The end of my maternity leave is just around the corner, and while there's much to be anxious about., my hope is that by preparing early the transition will be a little easier. Of course, that's just a hope and come September 10 all my preparations could prove futile.

My biggest concern is that my time away from home will compromise the nursing relationship I've built with my three-month-old son. I'll certainly miss the bonding time with him, but I've also struggled with doubts about my milk supply since very early in his life and those concerns have only heightened in the weeks leading up to my return, especially since I've never been able to yield much with the pump. Just the thought of having to pump three times a day makes me tense up, but I have a plan to prep my body and my mind for the task:

Nurse more frequently. In the evenings that is. Everything I've read has suggested that nursing more frequently is the key to increasing supply, so even though we currently feed on a schedule rather than on demand, I'm working on establishing a three-hour schedule during the day and shortening it to a two-hour schedule in the evenings. Hopefully, that will help me produce more in the evenings so that my son won't need as much in his bottles of expressed milk during the day. Try adjusting your nursing schedule to match your work schedule.

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Ensure the efficiency of your pump. Good quality double electric breast pumps are pricey, but apparently they are ideal for helping working moms pump more milk in the least amount of time. I registered for one when I was pregnant and thankfully, several of my good friends pitched in to get it for me. However, I've had a sneaking suspicion for a while that the flanges that came with the  pump don't fit properly, so I just ordered another size so that I can get them in time to try them out and get used to them before my return. Make sure all of your pump parts are working correctly and efficiently.

Start pumping at least once a day. For the past two months, I've been pumping nearly every day after my son's first morning feeding. My hope was to build up a freezer stash and to be able to give him a bottle once a week so that he would be comfortable with it before my leave was over. Though I'd rather spend this time playing with my little one, I have managed to build up a meager stash (again, I don't typically get much when I pump), so if I have trouble pumping at work I have enough in the freezer to supplement with for a week or two, and he now has no problem at all taking a bottle. Make sure your baby is ready for the change in routine.

Try some lactation boosters. I've been drinking Mother's Milk tea twice a day all week and plan to bump it up to three times a day for the entire week leading up to my first day back at work. This weekend I'm going to bake up a big batch of lactation cookies (like these: http://theleakyboob.com/2010/04/lactation-cookies-recipe-2/). I'll bake enough to eat throughout the week and freeze the remaining dough to pull from whenever I feel like I need to boost my supply. I'm not quite sure how much of an effect this will have, but I'm hoping it will help me yield more during my pumping sessions. If you don't get much when you pump, try to build your supply up a bit so that you'll yield more.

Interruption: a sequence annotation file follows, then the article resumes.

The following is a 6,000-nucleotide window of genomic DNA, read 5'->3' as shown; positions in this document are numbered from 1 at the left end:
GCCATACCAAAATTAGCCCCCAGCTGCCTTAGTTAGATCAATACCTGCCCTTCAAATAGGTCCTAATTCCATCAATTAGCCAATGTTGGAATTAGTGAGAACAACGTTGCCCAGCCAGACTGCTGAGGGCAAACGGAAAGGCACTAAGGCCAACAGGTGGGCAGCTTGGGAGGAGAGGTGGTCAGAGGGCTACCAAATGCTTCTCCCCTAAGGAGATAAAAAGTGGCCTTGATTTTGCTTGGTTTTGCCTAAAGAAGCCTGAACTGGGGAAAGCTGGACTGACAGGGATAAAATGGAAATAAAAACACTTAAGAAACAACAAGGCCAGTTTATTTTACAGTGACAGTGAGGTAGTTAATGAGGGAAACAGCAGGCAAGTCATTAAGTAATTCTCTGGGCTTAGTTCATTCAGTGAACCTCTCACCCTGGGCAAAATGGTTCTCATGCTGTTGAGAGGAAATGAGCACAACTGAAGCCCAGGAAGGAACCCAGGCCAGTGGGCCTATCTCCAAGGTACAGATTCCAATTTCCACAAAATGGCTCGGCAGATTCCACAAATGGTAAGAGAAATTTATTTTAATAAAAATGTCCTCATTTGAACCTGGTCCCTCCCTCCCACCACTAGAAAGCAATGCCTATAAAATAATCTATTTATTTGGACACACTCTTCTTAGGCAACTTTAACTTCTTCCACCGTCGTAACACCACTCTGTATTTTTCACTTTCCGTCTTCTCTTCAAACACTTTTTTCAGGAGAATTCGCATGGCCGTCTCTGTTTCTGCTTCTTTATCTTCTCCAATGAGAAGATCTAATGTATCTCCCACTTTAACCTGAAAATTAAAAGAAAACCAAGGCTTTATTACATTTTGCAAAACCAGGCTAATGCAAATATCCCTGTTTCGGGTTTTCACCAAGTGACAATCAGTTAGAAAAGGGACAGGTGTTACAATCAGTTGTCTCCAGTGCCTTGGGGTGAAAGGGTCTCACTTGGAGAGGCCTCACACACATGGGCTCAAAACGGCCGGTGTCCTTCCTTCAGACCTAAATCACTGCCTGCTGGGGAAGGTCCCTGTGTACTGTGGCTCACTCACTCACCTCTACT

Enjoy your nursing sessions. I already know how much I'm going to miss my son during the day, so I'm trying to enjoy every minute of these last couple of weeks. My little guy is a slow nurser--he savors his milk--and while it can be a little frustrating to be strapped down 30 minutes to an hour at a time several times a day, I'm learning to appreciate the uninterrupted hours I have with him. Talk to your baby, cuddle with her, and give her lots of kisses while you can.

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Accept what you cannot change.  It's a little disheartening to me how so many breastfeeding advocates guilt trip moms who have to give up nursing or supplement with formula when they return to work. I know that I'll be sad if despite my efforts I can't continue to breastfeed when I return, but I also know that my son will not starve. Remember that every drop of milk that your child has received up to this point has benefited him hugely and be okay with the possibility that you will have to adjust your plans once you re-enter the working world. Pump and nurse as much as you can, but if you have to supplement, know that it's not the end of the world. Ultimately, a full belly and a happy, stress-free mommy are the best things for the baby.

How did you prepare to return to work when your maternity leave ended?

Image via Thinkstock

About the author

Shayne Rodriguez Thompson is a full-time wife, full-time mom, and freelance journalist trying to balance it all and looking forward to exploring the world with her son and husband. In her rare spare moments, she's a pop culture junkie and kitchen devotee who makes a mean cupcake!

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